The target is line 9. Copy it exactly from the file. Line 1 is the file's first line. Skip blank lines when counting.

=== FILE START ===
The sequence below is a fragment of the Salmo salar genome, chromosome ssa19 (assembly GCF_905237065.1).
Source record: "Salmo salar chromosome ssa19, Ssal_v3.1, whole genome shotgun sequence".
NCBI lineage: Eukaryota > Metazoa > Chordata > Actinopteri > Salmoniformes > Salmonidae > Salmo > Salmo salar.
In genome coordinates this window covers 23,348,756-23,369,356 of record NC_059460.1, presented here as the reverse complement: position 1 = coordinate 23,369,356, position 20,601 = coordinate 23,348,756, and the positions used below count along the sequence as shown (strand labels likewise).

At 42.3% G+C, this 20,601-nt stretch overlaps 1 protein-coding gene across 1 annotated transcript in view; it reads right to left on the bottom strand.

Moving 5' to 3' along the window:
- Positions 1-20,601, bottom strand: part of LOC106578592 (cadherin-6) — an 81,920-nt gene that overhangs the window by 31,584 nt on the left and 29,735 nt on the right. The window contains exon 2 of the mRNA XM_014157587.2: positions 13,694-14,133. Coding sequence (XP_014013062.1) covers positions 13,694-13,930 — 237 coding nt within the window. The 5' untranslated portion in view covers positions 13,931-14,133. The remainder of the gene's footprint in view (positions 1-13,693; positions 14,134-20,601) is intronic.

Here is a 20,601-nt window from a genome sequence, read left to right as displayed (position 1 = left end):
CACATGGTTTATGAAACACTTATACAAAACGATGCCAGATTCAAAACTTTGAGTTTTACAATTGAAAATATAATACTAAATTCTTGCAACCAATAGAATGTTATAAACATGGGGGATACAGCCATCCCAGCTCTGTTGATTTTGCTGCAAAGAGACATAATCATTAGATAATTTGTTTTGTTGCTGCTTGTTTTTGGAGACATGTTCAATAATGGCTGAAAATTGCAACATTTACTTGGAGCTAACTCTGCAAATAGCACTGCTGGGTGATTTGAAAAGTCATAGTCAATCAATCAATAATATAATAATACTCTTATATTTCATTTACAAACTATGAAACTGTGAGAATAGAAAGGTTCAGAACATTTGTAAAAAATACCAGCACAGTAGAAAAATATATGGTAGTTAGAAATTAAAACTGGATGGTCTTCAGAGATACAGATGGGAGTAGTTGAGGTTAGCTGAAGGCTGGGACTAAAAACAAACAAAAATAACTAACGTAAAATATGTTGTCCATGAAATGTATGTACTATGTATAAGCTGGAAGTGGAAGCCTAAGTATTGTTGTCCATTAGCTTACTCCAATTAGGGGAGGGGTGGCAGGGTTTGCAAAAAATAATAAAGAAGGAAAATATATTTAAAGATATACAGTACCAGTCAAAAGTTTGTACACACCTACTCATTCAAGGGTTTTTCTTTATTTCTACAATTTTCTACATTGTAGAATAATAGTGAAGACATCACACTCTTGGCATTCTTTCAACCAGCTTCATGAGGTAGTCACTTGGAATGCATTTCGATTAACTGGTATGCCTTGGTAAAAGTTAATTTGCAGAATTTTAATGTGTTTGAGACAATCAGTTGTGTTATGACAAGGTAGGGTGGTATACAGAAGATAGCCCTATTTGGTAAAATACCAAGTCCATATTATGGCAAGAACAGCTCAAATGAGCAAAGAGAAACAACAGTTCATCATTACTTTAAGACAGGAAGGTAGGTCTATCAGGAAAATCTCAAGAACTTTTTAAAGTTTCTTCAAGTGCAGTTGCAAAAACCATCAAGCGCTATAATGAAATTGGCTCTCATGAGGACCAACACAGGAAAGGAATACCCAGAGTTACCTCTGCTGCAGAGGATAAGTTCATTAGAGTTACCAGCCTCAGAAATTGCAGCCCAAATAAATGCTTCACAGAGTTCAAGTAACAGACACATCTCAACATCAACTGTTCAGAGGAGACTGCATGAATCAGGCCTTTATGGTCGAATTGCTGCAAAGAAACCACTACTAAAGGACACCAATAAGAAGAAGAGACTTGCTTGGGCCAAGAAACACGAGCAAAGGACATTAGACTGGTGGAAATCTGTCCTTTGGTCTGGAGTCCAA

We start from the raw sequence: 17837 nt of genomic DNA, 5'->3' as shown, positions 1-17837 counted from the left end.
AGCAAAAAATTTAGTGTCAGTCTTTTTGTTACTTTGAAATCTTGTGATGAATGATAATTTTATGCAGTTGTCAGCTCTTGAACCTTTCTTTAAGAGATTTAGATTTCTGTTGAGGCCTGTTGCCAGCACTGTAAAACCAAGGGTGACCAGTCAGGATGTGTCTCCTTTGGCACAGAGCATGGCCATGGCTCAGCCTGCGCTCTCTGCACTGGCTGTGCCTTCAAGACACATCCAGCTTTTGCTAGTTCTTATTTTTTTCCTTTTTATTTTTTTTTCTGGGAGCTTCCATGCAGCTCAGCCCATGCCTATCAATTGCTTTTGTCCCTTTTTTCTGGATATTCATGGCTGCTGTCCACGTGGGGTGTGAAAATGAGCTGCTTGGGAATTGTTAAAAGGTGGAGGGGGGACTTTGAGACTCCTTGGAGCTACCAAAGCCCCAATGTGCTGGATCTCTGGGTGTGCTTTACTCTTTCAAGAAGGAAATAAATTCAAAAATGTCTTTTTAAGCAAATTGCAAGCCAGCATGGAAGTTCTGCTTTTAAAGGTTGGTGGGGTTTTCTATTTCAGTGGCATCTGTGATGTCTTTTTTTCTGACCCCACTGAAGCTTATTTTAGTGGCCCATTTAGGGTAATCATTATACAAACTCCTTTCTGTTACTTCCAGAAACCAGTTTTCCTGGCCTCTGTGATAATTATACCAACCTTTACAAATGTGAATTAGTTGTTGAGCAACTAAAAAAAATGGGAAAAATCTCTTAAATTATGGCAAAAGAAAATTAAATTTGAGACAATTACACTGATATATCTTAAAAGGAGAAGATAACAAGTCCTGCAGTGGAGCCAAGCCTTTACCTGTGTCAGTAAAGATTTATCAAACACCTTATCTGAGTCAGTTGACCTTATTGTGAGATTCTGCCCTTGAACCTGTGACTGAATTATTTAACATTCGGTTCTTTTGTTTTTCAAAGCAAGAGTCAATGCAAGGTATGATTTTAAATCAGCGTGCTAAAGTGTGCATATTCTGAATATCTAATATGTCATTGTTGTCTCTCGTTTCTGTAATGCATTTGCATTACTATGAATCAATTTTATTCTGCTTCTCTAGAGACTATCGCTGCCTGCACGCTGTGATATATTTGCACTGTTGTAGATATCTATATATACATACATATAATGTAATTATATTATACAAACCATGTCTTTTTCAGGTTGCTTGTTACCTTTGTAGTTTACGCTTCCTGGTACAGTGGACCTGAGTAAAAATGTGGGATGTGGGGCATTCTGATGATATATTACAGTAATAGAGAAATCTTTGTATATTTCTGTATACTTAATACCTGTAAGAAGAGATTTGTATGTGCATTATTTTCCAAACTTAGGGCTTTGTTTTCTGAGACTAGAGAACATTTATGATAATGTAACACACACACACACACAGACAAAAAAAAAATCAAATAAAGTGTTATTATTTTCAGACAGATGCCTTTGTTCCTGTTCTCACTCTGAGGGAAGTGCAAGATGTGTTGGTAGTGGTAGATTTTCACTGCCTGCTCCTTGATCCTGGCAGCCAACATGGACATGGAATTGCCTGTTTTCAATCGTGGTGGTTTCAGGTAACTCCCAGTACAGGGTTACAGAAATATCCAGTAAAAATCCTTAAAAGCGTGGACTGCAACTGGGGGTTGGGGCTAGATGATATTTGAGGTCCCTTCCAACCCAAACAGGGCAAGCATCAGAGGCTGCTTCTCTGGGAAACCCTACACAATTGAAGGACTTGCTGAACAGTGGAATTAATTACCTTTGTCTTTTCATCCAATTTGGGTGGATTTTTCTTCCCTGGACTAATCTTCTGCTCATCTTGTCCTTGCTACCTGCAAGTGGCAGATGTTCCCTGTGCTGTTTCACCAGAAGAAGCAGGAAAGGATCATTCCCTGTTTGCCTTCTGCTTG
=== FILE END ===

CACATGGTTTATGAAACACTTATACAAAACGATGCCAGATTCAAAACTTTGAGTTTTACAATTGAAAATATAATACTAAATTCTTGCAACCAATAGAATGTTATAAACATGGGGGATACAGCCATCCCAGCTCTGTTGATTTTGCTGCAAAGAGACATAATCATTAGATAATTTGTTTTGTTGCTGCTTGTTTTTGGAGACATGTTCAATAATGGCTGAAAATTGCAACATTTACTTGGAGCTAACTCTGCAAATAGCACTGCTGGGTGATTTGAAAAGTCATAGTCAATCAATCAATAATATAATAATACTCTTATATTTCATTTACAAACTATGAAACTGTGAGAATAGAAAGGTTCAGAACATTTGTAAAAAATACCAGCACAGTAGAAAAATATATGGTAGTTAGAAATTAAAACTGGATGGTCTTCAGAGATACAGATGGGAGTAGTTGAGGTTAGCTGAAGGCTGGGACTAAAAACAAACAAAAATAACTAACGTAAAATATGTTGTCCATGAAATGTATGTACTATGTATAAGCTGGAAGTGGAAGCCTAAGTATTGTTGTCCATTAGCTTACTCCAATTAGGGGAGGGGTGGCAGGGTTTGCAAAAAATAATAAAGAAGGAAAATATATTTAAAGATATACAGTACCAGTCAAAAGTTTGTACACACCTACTCATTCAAGGGTTTTTCTTTATTTCTACAATTTTCTACATTGTAGAATAATAGTGAAGACATCACACTCTTGGCATTCTTTCAACCAGCTTCATGAGGTAGTCACTTGGAATGCATTTCGATTAACTGGTATGCCTTGGTAAAAGTTAATTTGCAGAATTTTAATGTGTTTGAGACAATCAGTTGTGTTATGACAAGGTAGGGTGGTATACAGAAGATAGCCCTATTTGGTAAAATACCAAGTCCATATTATGGCAAGAACAGCTCAAATGAGCAAAGAGAAACAACAGTTCATCATTACTTTAAGACAGGAAGGTAGGTCTATCAGGAAAATCTCAAGAACTTTTTAAAGTTTCTTCAAGTGCAGTTGCAAAAACCATCAAGCGCTATAATGAAATTGGCTCTCATGAGGACCAACACAGGAAAGGAATACCCAGAGTTACCTCTGCTGCAGAGGATAAGTTCATTAGAGTTACCAGCCTCAGAAATTGCAGCCCAAATAAATGCTTCACAGAGTTCAAGTAACAGACACATCTCAACATCAACTGTTCAGAGGAGACTGCATGAATCAGGCCTTTATGGTCGAATTGCTGCAAAGAAACCACTACTAAAGGACACCAATAAGAAGAAGAGACTTGCTTGGGCCAAGAAACACGAGCAAAGGACATTAGACTGGTGGAAATCTGTCCTTTGGTCTGGAGTCCAA